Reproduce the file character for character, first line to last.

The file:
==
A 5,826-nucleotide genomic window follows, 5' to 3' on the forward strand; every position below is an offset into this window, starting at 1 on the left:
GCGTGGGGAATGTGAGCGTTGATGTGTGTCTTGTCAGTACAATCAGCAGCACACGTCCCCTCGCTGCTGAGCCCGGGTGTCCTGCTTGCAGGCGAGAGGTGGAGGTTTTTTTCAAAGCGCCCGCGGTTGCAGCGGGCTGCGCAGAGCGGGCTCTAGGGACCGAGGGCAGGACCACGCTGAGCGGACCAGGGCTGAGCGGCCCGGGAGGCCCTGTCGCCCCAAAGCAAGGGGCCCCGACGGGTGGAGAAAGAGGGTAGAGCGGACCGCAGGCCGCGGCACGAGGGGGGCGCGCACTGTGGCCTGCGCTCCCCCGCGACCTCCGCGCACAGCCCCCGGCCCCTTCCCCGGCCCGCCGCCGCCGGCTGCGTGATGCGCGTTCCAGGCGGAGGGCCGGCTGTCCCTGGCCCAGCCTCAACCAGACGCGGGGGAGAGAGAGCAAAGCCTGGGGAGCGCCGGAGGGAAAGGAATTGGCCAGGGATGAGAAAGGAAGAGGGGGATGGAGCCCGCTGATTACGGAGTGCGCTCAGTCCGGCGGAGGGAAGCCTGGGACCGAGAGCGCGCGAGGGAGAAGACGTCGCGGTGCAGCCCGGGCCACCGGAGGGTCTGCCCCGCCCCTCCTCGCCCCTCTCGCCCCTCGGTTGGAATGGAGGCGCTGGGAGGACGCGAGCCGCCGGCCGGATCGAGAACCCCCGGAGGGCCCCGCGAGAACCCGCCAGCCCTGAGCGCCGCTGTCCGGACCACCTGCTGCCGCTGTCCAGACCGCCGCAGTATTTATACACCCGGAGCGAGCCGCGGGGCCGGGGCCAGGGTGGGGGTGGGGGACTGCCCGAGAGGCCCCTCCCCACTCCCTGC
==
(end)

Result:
A 5,826-nucleotide genomic window follows, 5' to 3' on the forward strand; every position below is an offset into this window, starting at 1 on the left:
GCGTGGGGAATGTGAGCGTTGATGTGTGTCTTGTCAGTACAATCAGCAGCACACGTCCCCTCGCTGCTGAGCCCGGGTGTCCTGCTTGCAGGCGAGAGGTGGAGGTTTTTTTCAAAGCGCCCGCGGTTGCAGCGGGCTGCGCAGAGCGGGCTCTAGGGACCGAGGGCAGGACCACGCTGAGCGGACCAGGGCTGAGCGGCCCGGGAGGCCCTGTCGCCCCAAAGCAAGGGGCCCCGACGGGTGGAGAAAGAGGGTAGAGCGGACCGCAGGCCGCGGCACGAGGGGGGCGCGCACTGTGGCCTGCGCTCCCCCGCGACCTCCGCGCACAGCCCCCGGCCCCTTCCCCGGCCCGCCGCCGCCGGCTGCGTGATGCGCGTTCCAGGCGGAGGGCCGGCTGTCCCTGGCCCAGCCTCAACCAGACGCGGGGGAGAGAGAGCAAAGCCTGGGGAGCGCCGGAGGGAAAGGAATTGGCCAGGGATGAGAAAGGAAGAGGGGGATGGAGCCCGCTGATTACGGAGTGCGCTCAGTCCGGCGGAGGGAAGCCTGGGACCGAGAGCGCGCGAGGGAGAAGACGTCGCGGTGCAGCCCGGGCCACCGGAGGGTCTGCCCCGCCCCTCCTCGCCCCTCTCGCCCCTCGGTTGGAATGGAGGCGCTGGGAGGACGCGAGCCGCCGGCCGGATCGAGAACCCCCGGAGGGCCCCGCGAGAACCCGCCAGCCCTGAGCGCCGCTGTCCGGACCACCTGCTGCCGCTGTCCAGACCGCCGCAGTATTTATACACCCGGAGCGAGCCGCGGGGCCGGGGCCAGGGTGGGGGTGGGGGACTGCCCGAGAGGCCCCTCCCCACTCCCTGC